Our coverage of broad-based emerging markets exchange-traded funds (ETFs) today will feature another huge U.S.-based emerging markets fund, iShares MSCI Emerging Markets Index (NYSE: EEM), with a whopping $30.6 billion in net assets.
A “broad-based” emerging markets ETF is one with investments not concentrated in a specific region. The fund seeks to track the investment of the MSCI Emerging Markets Index, which is composed of large- and mid-capitalization emerging market equities.
With money in more than 800 emerging-markets stocks, it is an understatement to say EEM’s portfolio is well diversified. The holding with the highest weight in the portfolio only makes up 3.77% of the fund’s investments, and all except nine holdings in the portfolio have weightings of less than 1%. This means is that two or three underperformers likely will have scant impact on the fund’s overall performance.
EEM has had a terrific year in 2016, with a total cash inflow of more than $6.7 billion, a number exceeded by only four other ETFs in the world. Its year-to-date return is 13.17%, beating the S&P 500’s 4.66% return by a large margin. The graph below indicates a clear rise in the price of the fund in 2016, starting at $28 at the beginning of the year to its current price of around $37, a tremendous increase of 32%.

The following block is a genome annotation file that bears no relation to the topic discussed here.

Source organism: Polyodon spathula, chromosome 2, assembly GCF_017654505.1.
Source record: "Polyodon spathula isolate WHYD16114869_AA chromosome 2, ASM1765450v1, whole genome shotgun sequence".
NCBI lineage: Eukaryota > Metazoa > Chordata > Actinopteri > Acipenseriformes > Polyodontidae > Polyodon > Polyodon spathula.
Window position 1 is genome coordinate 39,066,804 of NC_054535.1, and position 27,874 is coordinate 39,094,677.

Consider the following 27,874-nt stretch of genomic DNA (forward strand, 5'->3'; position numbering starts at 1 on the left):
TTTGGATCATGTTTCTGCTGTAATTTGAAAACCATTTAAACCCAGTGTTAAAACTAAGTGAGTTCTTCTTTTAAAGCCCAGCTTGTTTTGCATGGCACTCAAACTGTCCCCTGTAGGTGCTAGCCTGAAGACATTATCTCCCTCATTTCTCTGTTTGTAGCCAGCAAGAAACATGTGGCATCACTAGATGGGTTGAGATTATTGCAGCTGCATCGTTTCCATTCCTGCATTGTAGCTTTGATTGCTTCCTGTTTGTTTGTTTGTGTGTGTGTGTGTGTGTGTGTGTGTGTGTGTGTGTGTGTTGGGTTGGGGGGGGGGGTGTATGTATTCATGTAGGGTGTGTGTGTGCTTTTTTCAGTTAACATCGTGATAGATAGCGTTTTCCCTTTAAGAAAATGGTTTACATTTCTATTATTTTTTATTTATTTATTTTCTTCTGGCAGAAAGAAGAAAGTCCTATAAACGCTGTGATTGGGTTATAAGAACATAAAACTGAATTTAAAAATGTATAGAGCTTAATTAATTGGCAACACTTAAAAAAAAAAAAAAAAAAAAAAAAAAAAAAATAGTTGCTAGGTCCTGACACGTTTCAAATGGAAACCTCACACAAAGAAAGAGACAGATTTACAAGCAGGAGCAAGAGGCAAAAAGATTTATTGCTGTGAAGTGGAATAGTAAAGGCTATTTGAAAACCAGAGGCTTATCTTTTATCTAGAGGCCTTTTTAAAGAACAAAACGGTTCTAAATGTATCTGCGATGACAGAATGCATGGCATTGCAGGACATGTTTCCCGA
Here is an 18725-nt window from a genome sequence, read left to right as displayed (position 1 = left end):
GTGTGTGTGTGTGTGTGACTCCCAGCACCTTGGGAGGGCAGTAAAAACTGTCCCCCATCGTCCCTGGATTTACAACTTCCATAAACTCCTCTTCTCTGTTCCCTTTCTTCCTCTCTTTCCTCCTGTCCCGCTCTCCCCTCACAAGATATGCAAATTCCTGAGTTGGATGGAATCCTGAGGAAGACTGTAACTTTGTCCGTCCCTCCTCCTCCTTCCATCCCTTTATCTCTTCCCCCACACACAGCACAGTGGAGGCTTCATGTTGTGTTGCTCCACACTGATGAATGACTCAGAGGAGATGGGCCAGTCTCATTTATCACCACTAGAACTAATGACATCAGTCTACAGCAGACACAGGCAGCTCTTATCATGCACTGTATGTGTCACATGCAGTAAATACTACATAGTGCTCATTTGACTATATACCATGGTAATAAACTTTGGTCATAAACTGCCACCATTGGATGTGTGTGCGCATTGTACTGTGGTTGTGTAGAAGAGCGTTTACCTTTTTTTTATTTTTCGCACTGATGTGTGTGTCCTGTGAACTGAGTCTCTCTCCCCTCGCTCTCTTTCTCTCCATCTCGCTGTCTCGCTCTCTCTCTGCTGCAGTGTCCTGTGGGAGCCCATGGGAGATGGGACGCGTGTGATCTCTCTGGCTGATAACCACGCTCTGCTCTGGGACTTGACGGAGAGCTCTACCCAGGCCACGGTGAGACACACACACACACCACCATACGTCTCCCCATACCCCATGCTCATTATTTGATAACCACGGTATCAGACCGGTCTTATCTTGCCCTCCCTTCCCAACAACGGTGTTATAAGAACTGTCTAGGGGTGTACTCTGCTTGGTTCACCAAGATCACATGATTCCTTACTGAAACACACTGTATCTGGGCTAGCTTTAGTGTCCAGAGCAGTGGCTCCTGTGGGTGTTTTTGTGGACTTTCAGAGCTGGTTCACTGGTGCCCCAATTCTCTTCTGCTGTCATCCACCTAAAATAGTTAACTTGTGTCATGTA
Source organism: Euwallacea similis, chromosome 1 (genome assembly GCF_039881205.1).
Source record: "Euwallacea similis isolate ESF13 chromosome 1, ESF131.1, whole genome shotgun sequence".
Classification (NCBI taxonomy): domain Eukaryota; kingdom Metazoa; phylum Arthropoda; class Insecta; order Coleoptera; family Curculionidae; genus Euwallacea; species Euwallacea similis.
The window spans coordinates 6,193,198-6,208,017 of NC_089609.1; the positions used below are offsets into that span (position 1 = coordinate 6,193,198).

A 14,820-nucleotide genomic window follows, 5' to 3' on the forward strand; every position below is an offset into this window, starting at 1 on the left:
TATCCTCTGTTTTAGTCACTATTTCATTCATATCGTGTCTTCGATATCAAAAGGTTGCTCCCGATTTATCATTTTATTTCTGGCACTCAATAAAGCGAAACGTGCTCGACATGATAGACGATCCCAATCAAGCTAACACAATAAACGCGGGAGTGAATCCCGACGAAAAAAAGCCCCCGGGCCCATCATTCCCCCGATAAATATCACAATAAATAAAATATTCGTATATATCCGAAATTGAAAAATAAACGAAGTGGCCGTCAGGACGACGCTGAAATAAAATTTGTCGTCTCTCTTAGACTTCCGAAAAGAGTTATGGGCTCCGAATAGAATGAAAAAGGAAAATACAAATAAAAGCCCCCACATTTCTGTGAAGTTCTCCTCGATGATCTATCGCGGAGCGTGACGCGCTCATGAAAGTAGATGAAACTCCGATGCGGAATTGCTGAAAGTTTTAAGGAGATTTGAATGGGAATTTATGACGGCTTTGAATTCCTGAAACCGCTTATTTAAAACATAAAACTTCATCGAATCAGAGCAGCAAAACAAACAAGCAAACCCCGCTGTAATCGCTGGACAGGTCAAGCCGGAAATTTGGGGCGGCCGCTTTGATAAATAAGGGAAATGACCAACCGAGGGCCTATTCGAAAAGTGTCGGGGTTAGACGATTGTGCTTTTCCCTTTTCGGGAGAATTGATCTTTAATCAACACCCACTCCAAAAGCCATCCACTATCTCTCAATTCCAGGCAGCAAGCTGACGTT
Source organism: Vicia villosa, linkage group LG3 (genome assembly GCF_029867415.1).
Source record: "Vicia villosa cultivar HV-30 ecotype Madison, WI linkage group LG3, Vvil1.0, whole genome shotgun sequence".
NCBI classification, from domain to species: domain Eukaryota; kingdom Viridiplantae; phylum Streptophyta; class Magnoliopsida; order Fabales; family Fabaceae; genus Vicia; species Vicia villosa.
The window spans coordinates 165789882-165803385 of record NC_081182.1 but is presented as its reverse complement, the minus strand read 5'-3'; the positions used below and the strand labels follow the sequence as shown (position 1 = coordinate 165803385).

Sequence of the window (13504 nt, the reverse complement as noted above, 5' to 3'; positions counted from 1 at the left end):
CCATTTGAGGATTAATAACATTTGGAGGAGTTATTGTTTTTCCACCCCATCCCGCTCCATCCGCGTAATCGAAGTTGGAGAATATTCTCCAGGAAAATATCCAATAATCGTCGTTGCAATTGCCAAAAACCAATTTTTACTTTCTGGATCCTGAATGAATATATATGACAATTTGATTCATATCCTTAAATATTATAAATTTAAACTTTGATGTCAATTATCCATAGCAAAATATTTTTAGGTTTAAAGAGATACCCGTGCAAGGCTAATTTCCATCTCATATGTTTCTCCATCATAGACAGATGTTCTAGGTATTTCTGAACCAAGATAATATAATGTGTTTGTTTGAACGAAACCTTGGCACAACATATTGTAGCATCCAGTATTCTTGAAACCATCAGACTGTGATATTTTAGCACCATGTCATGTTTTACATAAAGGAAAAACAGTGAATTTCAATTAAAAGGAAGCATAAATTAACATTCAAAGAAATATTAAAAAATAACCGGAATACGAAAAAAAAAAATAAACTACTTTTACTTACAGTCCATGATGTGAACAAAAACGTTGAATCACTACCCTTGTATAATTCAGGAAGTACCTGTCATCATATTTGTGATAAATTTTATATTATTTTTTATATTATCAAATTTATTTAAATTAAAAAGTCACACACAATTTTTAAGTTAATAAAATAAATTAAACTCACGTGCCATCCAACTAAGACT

The fund has a dividend yield of 1.67% and an expense ratio of 0.69%. EEM’s top five holdings are Tencent Holdings Ltd, 3.77%; Samsung Electronics Co Ltd, 3.40%; Taiwan Semiconductor Manufacturing Co Ltd, 3.39%; Alibaba Group Holding Ltd ADR, 2.80%; and China Mobile Ltd, 1.89%. EEM typically holds onto most of its investments for the long term.
If you are interested in gaining exposure to large and mid-sized companies in emerging markets and simple access to over 800 emerging market stocks, consider iShares MSCI Emerging Markets Index (EEM).
As always, I am happy to answer any of your questions about ETFs, so do not hesitate to send me an email. You just may see your question answered in a future ETF Talk.